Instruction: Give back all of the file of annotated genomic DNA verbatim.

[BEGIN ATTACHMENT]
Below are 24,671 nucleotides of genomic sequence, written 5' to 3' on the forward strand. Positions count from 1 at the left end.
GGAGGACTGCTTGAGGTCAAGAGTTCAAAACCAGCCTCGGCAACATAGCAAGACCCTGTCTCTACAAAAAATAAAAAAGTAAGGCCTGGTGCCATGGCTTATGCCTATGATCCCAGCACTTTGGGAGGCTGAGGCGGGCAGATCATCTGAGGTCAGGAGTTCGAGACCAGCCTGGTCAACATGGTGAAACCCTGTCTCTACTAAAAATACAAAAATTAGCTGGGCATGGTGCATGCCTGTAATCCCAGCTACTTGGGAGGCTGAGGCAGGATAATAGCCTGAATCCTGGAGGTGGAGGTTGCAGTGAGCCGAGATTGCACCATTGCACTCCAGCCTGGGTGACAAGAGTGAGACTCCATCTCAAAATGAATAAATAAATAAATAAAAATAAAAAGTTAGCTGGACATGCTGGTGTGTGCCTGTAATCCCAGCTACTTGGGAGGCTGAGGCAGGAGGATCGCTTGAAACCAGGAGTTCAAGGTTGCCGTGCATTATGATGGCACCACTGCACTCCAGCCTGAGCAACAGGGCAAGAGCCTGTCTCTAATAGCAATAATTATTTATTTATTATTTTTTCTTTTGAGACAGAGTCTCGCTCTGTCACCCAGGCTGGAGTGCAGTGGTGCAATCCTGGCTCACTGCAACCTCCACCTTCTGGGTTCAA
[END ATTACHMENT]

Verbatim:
Below are 24,671 nucleotides of genomic sequence, written 5' to 3' on the forward strand. Positions count from 1 at the left end.
GGAGGACTGCTTGAGGTCAAGAGTTCAAAACCAGCCTCGGCAACATAGCAAGACCCTGTCTCTACAAAAAATAAAAAAGTAAGGCCTGGTGCCATGGCTTATGCCTATGATCCCAGCACTTTGGGAGGCTGAGGCGGGCAGATCATCTGAGGTCAGGAGTTCGAGACCAGCCTGGTCAACATGGTGAAACCCTGTCTCTACTAAAAATACAAAAATTAGCTGGGCATGGTGCATGCCTGTAATCCCAGCTACTTGGGAGGCTGAGGCAGGATAATAGCCTGAATCCTGGAGGTGGAGGTTGCAGTGAGCCGAGATTGCACCATTGCACTCCAGCCTGGGTGACAAGAGTGAGACTCCATCTCAAAATGAATAAATAAATAAATAAAAATAAAAAGTTAGCTGGACATGCTGGTGTGTGCCTGTAATCCCAGCTACTTGGGAGGCTGAGGCAGGAGGATCGCTTGAAACCAGGAGTTCAAGGTTGCCGTGCATTATGATGGCACCACTGCACTCCAGCCTGAGCAACAGGGCAAGAGCCTGTCTCTAATAGCAATAATTATTTATTTATTATTTTTTCTTTTGAGACAGAGTCTCGCTCTGTCACCCAGGCTGGAGTGCAGTGGTGCAATCCTGGCTCACTGCAACCTCCACCTTCTGGGTTCAA